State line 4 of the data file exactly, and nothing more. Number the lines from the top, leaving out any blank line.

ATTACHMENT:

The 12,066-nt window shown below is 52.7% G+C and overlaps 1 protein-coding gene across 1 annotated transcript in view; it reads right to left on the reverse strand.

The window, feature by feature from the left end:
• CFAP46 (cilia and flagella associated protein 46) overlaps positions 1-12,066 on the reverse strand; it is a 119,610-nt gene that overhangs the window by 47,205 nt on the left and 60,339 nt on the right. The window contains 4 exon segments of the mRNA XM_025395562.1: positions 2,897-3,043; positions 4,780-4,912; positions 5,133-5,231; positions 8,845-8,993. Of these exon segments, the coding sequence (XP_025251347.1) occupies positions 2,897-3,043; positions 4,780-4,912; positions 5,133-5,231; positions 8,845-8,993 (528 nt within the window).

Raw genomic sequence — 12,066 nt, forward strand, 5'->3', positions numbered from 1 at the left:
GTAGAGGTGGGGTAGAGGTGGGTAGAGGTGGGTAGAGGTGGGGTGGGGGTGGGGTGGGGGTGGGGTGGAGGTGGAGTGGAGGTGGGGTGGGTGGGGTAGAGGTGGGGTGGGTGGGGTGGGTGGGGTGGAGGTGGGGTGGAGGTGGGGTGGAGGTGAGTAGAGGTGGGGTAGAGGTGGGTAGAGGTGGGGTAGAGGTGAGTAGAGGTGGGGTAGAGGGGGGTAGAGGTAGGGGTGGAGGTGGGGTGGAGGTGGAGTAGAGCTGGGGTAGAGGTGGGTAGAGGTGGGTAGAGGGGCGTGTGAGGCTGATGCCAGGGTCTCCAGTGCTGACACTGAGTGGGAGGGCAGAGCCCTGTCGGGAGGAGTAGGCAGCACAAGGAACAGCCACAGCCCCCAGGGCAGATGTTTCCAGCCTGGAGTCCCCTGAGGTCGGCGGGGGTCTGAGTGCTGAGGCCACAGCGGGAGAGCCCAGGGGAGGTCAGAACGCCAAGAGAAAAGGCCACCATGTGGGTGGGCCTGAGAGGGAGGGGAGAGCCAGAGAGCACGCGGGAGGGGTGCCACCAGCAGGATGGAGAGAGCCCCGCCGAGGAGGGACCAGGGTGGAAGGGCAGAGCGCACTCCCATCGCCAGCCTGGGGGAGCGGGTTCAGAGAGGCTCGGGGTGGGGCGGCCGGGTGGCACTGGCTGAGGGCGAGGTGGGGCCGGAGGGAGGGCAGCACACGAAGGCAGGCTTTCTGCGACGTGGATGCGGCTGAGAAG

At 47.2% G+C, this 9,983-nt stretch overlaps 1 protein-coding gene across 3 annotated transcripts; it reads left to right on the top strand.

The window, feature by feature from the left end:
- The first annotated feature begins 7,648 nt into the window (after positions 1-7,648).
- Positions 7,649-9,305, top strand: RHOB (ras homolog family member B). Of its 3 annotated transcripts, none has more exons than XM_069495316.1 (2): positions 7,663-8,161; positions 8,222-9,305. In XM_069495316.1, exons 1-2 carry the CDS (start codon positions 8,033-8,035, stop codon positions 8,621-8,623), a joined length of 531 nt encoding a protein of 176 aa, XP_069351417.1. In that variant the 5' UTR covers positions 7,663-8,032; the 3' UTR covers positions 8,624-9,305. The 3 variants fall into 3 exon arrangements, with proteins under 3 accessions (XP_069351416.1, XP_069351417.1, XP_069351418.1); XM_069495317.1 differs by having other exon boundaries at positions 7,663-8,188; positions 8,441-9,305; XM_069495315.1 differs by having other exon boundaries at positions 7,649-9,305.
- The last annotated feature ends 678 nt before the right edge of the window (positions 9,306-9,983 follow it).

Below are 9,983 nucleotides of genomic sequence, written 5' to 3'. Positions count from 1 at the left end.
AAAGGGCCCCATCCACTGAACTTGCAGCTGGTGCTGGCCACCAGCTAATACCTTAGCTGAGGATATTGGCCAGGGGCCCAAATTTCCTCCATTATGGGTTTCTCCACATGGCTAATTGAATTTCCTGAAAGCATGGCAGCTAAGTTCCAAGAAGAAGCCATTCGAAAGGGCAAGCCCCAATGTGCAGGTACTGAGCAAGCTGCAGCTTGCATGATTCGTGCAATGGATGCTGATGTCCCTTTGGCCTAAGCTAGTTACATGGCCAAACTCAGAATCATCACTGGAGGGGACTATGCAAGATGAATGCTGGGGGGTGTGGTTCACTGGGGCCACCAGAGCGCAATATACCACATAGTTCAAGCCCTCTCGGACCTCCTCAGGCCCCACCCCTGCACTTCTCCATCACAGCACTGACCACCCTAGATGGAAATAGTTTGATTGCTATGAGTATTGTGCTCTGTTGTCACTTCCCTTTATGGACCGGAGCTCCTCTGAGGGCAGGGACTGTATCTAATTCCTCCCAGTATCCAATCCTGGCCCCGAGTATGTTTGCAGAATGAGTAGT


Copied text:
Raw genomic sequence — 12,066 nt, forward strand, 5'->3', positions numbered from 1 at the left: